I am humbled by Hopkins’ words that speak of a realization that each one ought to have. “He has a sin of mine; he its near brother …” Using the contrasting images of white doves and black rooks, Hopkins speaks of our universal tainted nature, our sinfulness as sons and daughters of Adam and Eve. The pounding waves that batter the shore, on the other hand, predictable in its consistency, remind me of the undeniable sin-prone reality of the human condition that Hopkins writes about. We all are servants of sin. We all have acted exactly unlike those “doves bright” who were “counter to the rook.” “All men have fallen short of the glory of God,” as St. Paul writes.

But the other side of this same reality does not fail to capture my thoughts even as I write and even as I stare at the waves that keep pushing out from shore, back to where they come from. To God I go, from Him I come. The pounding waves that batter the shore remind me that I am as much sinful as saved, as much a dove as a rook.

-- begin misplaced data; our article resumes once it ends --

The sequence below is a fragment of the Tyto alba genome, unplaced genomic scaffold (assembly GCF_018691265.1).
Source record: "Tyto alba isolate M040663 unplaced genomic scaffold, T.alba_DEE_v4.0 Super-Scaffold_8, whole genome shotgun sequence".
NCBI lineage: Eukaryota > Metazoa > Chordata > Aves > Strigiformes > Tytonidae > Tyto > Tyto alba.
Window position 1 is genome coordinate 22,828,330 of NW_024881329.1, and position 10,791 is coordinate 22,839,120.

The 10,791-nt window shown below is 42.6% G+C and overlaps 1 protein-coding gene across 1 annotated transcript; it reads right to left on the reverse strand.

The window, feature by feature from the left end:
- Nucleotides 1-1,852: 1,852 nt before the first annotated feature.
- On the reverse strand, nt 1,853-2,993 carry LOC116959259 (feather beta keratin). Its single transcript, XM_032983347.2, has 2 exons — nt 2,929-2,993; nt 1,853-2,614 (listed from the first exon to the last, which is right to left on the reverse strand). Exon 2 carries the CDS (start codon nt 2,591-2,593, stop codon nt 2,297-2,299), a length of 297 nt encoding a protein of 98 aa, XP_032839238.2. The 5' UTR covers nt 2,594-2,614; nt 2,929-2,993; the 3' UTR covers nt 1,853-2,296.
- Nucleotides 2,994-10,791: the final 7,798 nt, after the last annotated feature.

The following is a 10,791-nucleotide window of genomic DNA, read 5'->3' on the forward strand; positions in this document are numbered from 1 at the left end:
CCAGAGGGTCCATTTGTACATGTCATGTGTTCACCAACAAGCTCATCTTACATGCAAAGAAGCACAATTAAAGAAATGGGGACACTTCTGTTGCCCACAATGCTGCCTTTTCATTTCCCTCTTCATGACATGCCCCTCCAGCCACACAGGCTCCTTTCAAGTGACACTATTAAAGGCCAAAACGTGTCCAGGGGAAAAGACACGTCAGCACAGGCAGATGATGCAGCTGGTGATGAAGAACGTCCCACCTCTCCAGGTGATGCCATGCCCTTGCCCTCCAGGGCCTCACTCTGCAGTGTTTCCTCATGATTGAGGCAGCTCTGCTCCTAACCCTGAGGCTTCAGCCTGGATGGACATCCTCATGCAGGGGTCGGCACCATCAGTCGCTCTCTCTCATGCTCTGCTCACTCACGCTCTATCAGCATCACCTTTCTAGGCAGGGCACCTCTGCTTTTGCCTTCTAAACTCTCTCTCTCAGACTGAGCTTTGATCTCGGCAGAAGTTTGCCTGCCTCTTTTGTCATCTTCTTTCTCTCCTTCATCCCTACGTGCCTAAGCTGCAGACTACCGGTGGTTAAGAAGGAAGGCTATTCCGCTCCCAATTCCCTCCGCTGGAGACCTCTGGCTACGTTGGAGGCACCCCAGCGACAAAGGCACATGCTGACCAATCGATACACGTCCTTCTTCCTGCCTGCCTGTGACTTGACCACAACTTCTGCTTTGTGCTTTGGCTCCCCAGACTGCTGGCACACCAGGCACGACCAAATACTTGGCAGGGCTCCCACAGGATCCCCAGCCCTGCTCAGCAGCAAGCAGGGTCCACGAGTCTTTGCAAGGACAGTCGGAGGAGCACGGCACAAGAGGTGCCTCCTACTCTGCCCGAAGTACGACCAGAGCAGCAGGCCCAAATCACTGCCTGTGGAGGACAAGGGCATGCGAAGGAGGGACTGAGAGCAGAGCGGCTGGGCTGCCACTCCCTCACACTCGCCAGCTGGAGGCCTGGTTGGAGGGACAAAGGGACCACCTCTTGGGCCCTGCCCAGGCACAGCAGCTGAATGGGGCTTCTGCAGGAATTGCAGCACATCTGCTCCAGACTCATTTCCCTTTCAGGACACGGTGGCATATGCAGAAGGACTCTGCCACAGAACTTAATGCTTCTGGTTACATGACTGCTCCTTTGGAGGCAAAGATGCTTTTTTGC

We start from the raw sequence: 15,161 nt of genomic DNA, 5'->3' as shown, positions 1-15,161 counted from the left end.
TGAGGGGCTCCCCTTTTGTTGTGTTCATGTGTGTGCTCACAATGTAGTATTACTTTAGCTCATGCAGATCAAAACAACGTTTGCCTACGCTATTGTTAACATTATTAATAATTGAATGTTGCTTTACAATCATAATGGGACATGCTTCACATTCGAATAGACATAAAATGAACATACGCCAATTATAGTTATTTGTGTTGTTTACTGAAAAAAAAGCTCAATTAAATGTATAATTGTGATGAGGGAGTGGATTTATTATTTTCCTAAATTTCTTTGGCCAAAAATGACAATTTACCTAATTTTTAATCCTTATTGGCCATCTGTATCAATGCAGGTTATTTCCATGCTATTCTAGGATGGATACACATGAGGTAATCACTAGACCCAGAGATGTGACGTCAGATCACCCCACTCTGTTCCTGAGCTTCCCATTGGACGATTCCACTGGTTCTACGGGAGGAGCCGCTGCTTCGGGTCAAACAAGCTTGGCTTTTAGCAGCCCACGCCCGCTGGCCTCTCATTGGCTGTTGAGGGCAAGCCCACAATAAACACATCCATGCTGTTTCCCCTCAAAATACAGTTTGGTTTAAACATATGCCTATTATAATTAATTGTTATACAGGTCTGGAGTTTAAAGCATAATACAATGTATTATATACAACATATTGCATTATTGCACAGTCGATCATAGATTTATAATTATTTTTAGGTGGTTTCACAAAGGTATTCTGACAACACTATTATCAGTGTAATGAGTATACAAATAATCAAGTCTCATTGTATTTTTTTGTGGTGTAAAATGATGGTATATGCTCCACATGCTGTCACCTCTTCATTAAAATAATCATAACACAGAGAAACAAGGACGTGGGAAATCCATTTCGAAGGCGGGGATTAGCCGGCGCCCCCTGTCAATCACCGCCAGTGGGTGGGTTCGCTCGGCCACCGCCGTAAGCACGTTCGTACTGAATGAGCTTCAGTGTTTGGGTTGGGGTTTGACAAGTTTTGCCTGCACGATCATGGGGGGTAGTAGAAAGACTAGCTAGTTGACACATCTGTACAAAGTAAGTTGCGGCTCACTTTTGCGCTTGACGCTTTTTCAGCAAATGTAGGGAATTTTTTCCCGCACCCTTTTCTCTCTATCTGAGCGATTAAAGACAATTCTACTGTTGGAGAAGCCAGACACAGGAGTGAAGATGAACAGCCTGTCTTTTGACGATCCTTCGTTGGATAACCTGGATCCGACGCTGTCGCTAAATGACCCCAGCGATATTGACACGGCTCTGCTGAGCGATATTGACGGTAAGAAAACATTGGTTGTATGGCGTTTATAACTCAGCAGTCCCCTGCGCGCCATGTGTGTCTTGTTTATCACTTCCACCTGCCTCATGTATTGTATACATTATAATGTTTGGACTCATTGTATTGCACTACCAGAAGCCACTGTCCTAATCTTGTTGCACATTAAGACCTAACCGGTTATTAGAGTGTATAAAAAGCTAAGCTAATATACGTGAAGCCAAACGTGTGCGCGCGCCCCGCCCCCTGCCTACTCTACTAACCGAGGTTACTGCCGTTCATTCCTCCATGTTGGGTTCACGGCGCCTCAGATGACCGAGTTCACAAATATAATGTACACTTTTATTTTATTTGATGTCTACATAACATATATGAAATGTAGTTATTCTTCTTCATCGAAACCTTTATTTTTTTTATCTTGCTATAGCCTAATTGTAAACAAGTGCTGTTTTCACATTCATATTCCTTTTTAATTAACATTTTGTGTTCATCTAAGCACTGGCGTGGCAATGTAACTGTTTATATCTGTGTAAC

Though dead to sin, I am redeemed and have been paid for by the death of the Lord. For this reason, I am sovereign, not just servant, for “the Lord has done marvels for me, and holy is his name” (Lk 1:49).

Servant … this is what the humble maiden from Nazareth called herself. Knowing her place, Mary entertained no unrealistic thoughts and desires. Lowly people like her are those who can appreciate to the full what is eventually given them. Only the servant-at-heart could know the depths of gratitude to Him who bestows sovereignty as gift and grace … “For He has looked upon his handmaid’s lowliness; behold, from now on will all ages call me blessed.”

Servant and sovereign … these are what Mary was and is. Lowly but glorified … this is what we all are, too, by God’s graciousness and mercy. Sinful but saved … this, too, is what all women and men are, by Christ’s passion, death, and resurrection.